The National Security Act of 1947 designated the United States Air Force (USAF) as a separate military department. The Air National Guard (ANG) evolved as a reserve component of the Air Force. As flying Units were formed, functional areas were slowly added to support them. In 1947 there were 86 Flight Surgeons authorized and 59 assigned. The Office of the Air Surgeon, United States Air Force, provided traveling physical examination teams to assist the ANG as the buildup surge commenced.
Physicians, dentists, veterinarians and medical service corps personnel were compositely designed Medical Officers. By 1954, there were 160 medical officers assigned. Twenty-Seven Medical Units were designated as Tactical Hospitals and equipped with a thirty-six-bed air transportable infirmary.
Significant growth was experienced in 1986 when the Medical Units within the Air National Guard were robusted from twenty-two to seventy-three personnel. This was due to outstanding leadership, then and today that possess a drive, a vision and a passionate belief that the Air National Guard Medical Services should be involved in war-time taskings for both the Aeromedical and the Ground Medical Units.
To Preserve the History of the Air National Guard Medical Services
To Become the Ultimate Authority and Clearing House for Information, and Memorabilia of the Air National Guard Medical Services and the Leaders that paved the way.
Complete the Renovations with the CRTC/CE
Publicize the Museum
Participate as an Active Component of the James D. Weaver Society
Work closely with the Air National Guard Historical Division of the National Guard Bureau and the Air National Guard Museum to Ensure Accuracy of Exhibits
Obtain Twenty-Five Artifacts from Air National Guard Medical Groups and Individuals for Exhibit
Allow the First Visitors through the Museum in August 2004
Despite the significant contributions made by the men and women who pioneered in aviation medicine within the Air National Guard, there is currently no institution designated to honor the Air National Guard Medical Services (ANGMS) Heritage. The Medical Readiness Training Site in Alpena, Michigan was asked by MG Dennis Higdon in January 2000 to dedicate the inactivated SCPS-M into the Air National Guard Museum. The focus was to be contributions made from the inception in 1947 through the present with an emphasis on the Cold War Era. The institution was to honor Colonel (Dr) James D. Weaver, the Father of the ANGMS.
Air Force Instruction 84-103 and Air National Guard Supplement 84-103, 12 October 2000, 3.2.6 states that Field Museums are discouraged in the ANG because of the difficulties of establishing, funding, and personnel manning required. This includes the need for one full-time curator. The SCPS-M building is a Cold War Asset that must be maintained and cannot be destroyed or altered. It has not, however, been officially designated as a historical landmark. Therefore, while the unofficial term is “museum” the official title and status of the project is the “SCPS-M Repository”. If the Repository fails to exist for any reason all items will be transferred to the National Guard Museum in Washington, DC.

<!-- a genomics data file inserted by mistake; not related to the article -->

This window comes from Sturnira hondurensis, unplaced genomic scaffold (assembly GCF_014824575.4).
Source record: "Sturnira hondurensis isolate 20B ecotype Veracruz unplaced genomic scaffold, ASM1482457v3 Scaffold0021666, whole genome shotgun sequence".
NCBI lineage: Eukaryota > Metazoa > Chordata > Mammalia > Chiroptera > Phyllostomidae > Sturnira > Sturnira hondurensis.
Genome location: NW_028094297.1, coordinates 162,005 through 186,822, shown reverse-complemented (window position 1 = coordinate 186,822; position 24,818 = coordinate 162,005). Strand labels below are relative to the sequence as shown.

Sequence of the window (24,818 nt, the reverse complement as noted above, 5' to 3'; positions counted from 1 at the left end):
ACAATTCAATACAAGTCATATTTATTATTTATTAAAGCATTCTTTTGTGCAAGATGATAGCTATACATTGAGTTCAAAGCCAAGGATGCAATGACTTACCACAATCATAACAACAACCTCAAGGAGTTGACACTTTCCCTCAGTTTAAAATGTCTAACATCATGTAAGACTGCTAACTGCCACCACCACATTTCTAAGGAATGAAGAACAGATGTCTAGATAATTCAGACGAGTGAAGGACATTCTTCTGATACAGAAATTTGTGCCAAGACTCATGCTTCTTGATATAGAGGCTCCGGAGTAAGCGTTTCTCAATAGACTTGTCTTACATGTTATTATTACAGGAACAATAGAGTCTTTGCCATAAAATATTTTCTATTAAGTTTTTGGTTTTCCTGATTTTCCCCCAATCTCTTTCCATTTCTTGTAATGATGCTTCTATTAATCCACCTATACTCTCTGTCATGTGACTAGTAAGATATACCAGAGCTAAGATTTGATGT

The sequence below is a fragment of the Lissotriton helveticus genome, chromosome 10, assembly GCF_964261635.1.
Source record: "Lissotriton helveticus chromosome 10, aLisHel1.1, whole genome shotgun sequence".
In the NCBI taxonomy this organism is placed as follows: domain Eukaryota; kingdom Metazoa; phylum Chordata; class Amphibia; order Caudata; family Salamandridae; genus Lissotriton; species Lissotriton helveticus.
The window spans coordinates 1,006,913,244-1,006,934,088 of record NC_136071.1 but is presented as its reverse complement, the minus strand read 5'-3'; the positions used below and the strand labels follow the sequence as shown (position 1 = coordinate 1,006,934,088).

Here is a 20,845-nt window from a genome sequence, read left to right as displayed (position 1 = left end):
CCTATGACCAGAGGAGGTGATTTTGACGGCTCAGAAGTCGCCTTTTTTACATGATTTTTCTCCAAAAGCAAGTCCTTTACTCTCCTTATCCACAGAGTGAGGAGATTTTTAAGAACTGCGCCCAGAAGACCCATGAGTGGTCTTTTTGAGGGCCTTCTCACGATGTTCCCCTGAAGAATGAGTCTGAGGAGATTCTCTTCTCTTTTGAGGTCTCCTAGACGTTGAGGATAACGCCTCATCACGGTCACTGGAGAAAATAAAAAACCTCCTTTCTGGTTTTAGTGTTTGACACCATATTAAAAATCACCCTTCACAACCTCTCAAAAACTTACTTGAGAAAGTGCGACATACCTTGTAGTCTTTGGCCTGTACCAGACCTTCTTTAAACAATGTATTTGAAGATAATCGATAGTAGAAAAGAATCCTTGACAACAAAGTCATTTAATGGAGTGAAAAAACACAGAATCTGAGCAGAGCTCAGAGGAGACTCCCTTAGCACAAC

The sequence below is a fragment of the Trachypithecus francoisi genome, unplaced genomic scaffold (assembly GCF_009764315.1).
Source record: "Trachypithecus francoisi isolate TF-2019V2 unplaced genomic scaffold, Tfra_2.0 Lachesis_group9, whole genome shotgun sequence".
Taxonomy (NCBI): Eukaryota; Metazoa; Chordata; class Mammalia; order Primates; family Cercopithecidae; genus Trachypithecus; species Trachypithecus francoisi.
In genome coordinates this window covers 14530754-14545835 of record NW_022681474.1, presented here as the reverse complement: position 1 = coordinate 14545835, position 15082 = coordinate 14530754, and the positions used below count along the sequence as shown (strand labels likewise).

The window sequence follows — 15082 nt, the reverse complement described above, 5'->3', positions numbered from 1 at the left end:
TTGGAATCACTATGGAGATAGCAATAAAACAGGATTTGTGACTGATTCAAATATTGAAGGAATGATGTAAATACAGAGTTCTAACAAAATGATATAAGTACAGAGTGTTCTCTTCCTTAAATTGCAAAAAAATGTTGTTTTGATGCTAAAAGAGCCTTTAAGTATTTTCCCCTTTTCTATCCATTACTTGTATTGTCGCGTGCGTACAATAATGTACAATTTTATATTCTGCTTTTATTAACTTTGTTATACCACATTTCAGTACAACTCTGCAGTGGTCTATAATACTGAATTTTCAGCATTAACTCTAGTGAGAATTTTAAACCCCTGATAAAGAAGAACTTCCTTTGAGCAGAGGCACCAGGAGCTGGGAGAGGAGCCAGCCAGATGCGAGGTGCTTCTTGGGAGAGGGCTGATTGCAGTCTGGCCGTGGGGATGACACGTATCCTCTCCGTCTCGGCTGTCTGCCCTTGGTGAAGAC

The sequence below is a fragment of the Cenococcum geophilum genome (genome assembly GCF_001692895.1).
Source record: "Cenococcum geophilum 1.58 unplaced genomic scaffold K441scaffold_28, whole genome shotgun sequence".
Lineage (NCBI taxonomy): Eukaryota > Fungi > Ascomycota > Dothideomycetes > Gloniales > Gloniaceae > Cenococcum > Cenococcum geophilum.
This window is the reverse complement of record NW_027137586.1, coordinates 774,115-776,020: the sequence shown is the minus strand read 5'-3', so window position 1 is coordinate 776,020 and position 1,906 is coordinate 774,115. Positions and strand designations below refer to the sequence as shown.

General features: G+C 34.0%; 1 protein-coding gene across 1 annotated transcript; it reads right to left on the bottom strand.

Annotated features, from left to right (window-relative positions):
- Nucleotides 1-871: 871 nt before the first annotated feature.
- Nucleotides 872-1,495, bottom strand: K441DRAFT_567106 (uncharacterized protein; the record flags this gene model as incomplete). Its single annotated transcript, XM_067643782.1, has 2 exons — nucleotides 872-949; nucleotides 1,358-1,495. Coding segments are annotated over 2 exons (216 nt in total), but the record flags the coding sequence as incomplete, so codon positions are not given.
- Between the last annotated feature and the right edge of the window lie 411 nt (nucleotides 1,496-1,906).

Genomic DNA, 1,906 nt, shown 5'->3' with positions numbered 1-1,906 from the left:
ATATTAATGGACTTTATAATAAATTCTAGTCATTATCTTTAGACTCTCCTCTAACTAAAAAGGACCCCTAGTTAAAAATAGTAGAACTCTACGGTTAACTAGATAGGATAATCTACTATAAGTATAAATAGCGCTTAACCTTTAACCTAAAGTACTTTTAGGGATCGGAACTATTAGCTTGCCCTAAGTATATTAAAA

JAMES D. WEAVER, M.D.
Colonel (Retired) James D. Weaver, a respected physician and former Congressman from Pennsylvania, served as the first Air Surgeon for the National Guard from 1969-1983. Dr. Weaver’s accomplishments of his fourteen-year tenure are still visible in the force structure of the Air National Guard Medical Services (ANGMS). He ensured that the ANGMS was written into Wartime Operation Plans with the Active Duty Component under the emerging “Total Force” Initiatives and literally doubled the size of the ANGMS along with revitalizing the Air Evacuation (AE) mission, which was being phased out at the time he took office. Dr. Weaver also worked diligently to reorganize the Office of the Air Surgeon, elevating it to the status of a major command surgeon’s office. Dr. Weaver also developed the Early Commissioning Program for physicians, the State Air Surgeon Program and the ANG Assistants Program, which allowed the first medical personnel to earn the rank of General Officer. An award is given in his honor each year at the Association of Military Surgeons of the United States (AMSUS) Meeting to an outstanding Senior Health Technician. Colonel Weaver was a member of the Active Duty Army, the Air Force Reserve and the Air National Guard. Before joining the military, Dr. Weaver contemplated becoming a minister of the Gospel and earned a scholarship to Syracuse University in music. This diverse background makes a colorful person. Since the beginning of the Museum concept, Dr. Weaver has been a staunch supporter and contributor.